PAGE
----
*
*
* Redistribution and use in source and binary forms, with or without
* modification, are permitted provided that the following conditions
* are met:
*
* Redistributions of source code must retain the above copyright
* notice, this list of conditions and the following disclaimer.
*
* Redistributions in binary form must reproduce the above copyright
* notice, this list of conditions and the following disclaimer in the
* documentation and/or other materials provided with the
* distribution.
*
* Neither the name of Texas Instruments Incorporated nor the names of
* its contributors may be used to endorse or promote products derived
* from this software without specific prior written permission.
*
* THIS SOFTWARE IS PROVIDED BY THE COPYRIGHT HOLDERS AND CONTRIBUTORS
* "AS IS" AND ANY EXPRESS OR IMPLIED WARRANTIES, INCLUDING, BUT NOT

root@am335x-evm:~#
 

 

And the more command shows that it is an ordinary text file with html content.

Use the following command to encrypt the file using AES 256 and save the result to a file in the current directory.  The command will prompt for a password and then again to verify the password. The "-p" option will print out information about the key that is used in the encryption.

 root@am335x-evm:~# openssl enc -p -aes-256-cbc -salt -in /usr/share/matrix-gui-2.0/index.php -out index_php.enc
enter aes-256-cbc encryption password:
Verifying - enter aes-256-cbc encryption password:
salt=EAAA895FE864A590
key=2A8EA5E01DFD2F5AD65636C2344A75471FAF6B3D4719D80D38C57C3C0691ADDD
iv =129E7D05B86BA68362038FAA3A400F27
root@am335x-evm:~# 


Note the key length here of 256 bits.  A listing of this new file shows that it is slightly bigger than the original file.  There is some additional information at the beginning of the file due to the use of a "salted" CBC mode encryption algorithm.  

 

 root@am335x-evm:~# ls -l
-rw-r--r-- 1 root root 5984 Apr 13 12:12 index_php.enc
root@am335x-evm:~# 

 

Using "more" to show the contents of the encrypted file shows that the contents appear as garbage.  Use "q" to quit the more command and return to the terminal prompt.  It is possible that the garbage that hits the screen as a result of using more on this file may affect the UART terminal being used here.  If the prompt does not come back to the terminal, close and restart the UART application.  It is possible to pipe the more command to a formatting command that will prevent this.  Use " | od -x" to pipe results of the more command to the command that will format the data file to proper hex values for the screen.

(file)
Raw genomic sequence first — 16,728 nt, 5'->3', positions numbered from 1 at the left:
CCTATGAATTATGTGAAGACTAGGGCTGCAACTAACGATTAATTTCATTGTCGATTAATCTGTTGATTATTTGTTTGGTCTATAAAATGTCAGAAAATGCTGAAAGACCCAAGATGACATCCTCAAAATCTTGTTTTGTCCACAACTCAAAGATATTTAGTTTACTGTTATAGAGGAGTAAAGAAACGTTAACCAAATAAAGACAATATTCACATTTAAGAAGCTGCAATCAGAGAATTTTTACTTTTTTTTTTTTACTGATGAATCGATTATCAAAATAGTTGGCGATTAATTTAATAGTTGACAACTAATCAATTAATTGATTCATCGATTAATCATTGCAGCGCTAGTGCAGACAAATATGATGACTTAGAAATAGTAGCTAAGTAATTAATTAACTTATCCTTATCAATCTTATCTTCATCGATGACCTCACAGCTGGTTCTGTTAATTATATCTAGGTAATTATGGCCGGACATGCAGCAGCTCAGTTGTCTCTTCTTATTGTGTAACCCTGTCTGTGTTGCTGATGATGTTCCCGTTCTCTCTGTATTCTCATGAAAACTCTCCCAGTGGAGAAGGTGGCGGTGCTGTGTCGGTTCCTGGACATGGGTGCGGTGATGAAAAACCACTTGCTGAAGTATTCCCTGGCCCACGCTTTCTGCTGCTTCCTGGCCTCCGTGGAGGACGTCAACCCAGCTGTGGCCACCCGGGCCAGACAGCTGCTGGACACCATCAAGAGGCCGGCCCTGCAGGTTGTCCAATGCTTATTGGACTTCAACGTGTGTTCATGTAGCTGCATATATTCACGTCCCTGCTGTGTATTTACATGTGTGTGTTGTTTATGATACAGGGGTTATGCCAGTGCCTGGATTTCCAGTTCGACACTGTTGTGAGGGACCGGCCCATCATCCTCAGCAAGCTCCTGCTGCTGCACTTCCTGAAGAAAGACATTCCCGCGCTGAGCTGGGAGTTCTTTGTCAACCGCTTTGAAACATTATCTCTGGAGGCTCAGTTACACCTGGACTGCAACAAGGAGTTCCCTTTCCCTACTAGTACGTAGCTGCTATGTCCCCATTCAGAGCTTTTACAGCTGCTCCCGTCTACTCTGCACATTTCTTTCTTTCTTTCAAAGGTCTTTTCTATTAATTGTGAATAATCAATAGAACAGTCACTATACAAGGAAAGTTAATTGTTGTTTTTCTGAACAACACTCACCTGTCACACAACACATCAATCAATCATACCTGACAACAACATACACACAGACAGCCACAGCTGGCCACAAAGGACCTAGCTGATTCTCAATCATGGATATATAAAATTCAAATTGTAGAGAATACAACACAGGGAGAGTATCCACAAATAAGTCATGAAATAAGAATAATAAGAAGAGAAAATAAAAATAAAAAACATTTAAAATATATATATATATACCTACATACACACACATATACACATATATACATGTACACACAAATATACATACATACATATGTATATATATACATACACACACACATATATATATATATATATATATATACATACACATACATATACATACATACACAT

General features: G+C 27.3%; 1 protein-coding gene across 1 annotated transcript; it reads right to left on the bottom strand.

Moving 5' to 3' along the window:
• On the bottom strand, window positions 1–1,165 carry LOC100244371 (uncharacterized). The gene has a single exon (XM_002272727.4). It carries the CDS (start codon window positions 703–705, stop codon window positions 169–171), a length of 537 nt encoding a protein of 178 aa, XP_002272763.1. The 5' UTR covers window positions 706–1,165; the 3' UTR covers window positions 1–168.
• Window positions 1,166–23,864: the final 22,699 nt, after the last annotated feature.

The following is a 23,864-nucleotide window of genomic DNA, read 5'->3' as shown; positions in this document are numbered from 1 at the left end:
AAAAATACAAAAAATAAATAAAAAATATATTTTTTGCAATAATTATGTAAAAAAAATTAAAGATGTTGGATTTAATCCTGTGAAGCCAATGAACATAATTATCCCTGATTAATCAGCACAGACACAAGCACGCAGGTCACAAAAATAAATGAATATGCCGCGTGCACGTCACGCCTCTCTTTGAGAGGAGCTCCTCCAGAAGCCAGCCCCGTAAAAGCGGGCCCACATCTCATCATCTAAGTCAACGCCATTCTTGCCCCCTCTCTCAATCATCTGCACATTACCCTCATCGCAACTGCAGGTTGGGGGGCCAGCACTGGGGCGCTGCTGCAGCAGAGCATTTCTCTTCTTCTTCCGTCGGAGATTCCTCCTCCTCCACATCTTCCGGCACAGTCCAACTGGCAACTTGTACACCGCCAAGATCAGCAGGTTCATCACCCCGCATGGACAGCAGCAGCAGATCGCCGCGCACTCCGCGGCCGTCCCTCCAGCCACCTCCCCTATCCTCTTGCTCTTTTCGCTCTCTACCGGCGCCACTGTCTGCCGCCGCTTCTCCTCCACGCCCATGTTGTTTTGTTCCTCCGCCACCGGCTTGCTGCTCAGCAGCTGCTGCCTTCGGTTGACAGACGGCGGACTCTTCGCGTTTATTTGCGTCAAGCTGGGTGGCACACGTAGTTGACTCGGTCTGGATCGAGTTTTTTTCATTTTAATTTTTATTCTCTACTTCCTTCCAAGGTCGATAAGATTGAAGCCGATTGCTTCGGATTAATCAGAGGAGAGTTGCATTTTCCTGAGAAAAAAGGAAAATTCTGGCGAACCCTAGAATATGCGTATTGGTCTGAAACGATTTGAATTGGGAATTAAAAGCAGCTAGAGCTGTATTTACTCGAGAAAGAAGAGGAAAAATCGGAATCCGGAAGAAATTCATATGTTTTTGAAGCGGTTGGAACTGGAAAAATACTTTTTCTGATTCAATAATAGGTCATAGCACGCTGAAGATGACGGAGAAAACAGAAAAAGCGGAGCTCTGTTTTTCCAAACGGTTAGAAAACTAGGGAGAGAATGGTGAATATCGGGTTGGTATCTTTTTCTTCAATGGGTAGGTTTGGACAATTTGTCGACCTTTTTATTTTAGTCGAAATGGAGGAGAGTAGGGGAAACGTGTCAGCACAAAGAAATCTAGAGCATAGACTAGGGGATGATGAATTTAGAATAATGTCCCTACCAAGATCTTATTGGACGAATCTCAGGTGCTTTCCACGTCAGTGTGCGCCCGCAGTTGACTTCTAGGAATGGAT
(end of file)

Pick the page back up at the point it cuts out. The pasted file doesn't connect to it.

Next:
root@am335x-evm:~# more index_php.enc
Salted__?d!?±Â:Ø
g¾8IÛjÏI(1%)
x¡NQÎYõm²K:?Wj?&?u0¨z¯R?kM÷
Fã7añ×óKî9éhúâ¤;?¥ÚÞ5ìk?iöU

zFµ£QxACgvFh×ïW^óÃBÕpz

1&

 

The command to decrypt the file must use the same algorithm and password.  The result is written to another file in the current directory



root@am335x-evm:~# openssl enc -d -p -aes-256-cbc -in index_php.enc -out index_php.dec
enter aes-256-cbc decryption password:
salt=EAAA895FE864A590
key=2A8EA5E01DFD2F5AD65636C2344A75471FAF6B3D4719D80D38C57C3C0691ADDD
iv =129E7D05B86BA68362038FAA3A400F27
root@am335x-evm:~# 

 

  A listing of this new file shows that it is the exact size of the original file.

root@am335x-evm:~# ls -l
-rw-r--r-- 1 root root 5953 Apr 13 12:14 index_php.dec
-rw-r--r-- 1 root root 5984 Apr 13 12:12 index_php.enc
root@am335x-evm:~#


And a "diff" of the decrypted file against the original file shows that they are the same.


root@am335x-evm:~# diff /usr/share/matrix-gui-2.0/index.php index_php.dec
root@am335x-evm:~#






Basic Hash

Description


Simple hash generation 


Key Points


Even trivial edits to a file, produce tremendous differences in the hash result for that file.

Lab Steps

Use the command "dgst" along with a parameter for an available hash cipher to produce the hash for any file.  The file used here is the html file from the main Matrix page.  The examples below show the hash result for SHA1 and MD5.

root@am335x-evm:~# openssl dgst -sha1 /usr/share/matrix-gui-2.0/index.php
SHA1(/usr/share/matrix-gui-2.0/index.php)= 2a3e662f0462afc5bc1d62704bd7901303b25fbf
root@am335x-evm:~#
root@am335x-evm:~#
root@am335x-evm:~# openssl dgst -md5 /usr/share/matrix-gui-2.0/index.php
MD5(/usr/share/matrix-gui-2.0/index.php)= 997c7e10d595395ee8f3c446fd9ceb89
root@am335x-evm:~#

 Now make a trivial edit to the file using vi (or any other text editor).  In the example below, an extra asterisk is added to fourth line of the file. 

root@am335x-evm:~#
root@am335x-evm:~#
root@am335x-evm:~# vi /usr/share/matrix-gui-2.0/index.php
<?php
/*
* Copyright (C) 2011 Texas Instruments Incorporated - http://www.ti.com/
*
**
* Redistribution and use in source and binary forms, with or without
* modification, are permitted provided that the following conditions
* are met:
*
* Redistributions of source code must retain the above copyright
* notice, this list of conditions and the following disclaimer.
*
* Redistributions in binary form must reproduce the above copyright
* notice, this list of conditions and the following disclaimer in the
* documentation and/or other materials provided with the
* distribution.
*
* Neither the name of Texas Instruments Incorporated nor the names of
* its contributors may be used to endorse or promote products derived
* from this software without specific prior written permission.
*
* THIS SOFTWARE IS PROVIDED BY THE COPYRIGHT HOLDERS AND CONTRIBUTORS
* "AS IS" AND ANY EXPRESS OR IMPLIED WARRANTIES, INCLUDING, BUT NOT